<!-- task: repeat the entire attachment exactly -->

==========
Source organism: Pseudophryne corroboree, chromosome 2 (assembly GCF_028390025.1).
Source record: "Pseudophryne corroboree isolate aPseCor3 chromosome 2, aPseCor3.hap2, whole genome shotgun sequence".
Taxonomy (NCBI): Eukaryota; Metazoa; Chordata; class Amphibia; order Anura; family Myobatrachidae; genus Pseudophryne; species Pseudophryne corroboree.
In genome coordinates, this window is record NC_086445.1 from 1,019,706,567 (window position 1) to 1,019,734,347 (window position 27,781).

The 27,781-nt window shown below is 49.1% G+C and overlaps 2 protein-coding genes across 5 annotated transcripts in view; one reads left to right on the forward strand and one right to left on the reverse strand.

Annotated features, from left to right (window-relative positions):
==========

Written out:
Source organism: Pseudophryne corroboree, chromosome 2 (assembly GCF_028390025.1).
Source record: "Pseudophryne corroboree isolate aPseCor3 chromosome 2, aPseCor3.hap2, whole genome shotgun sequence".
Taxonomy (NCBI): Eukaryota; Metazoa; Chordata; class Amphibia; order Anura; family Myobatrachidae; genus Pseudophryne; species Pseudophryne corroboree.
In genome coordinates, this window is record NC_086445.1 from 1,019,706,567 (window position 1) to 1,019,734,347 (window position 27,781).

The 27,781-nt window shown below is 49.1% G+C and overlaps 2 protein-coding genes across 5 annotated transcripts in view; one reads left to right on the forward strand and one right to left on the reverse strand.

Annotated features, from left to right (window-relative positions):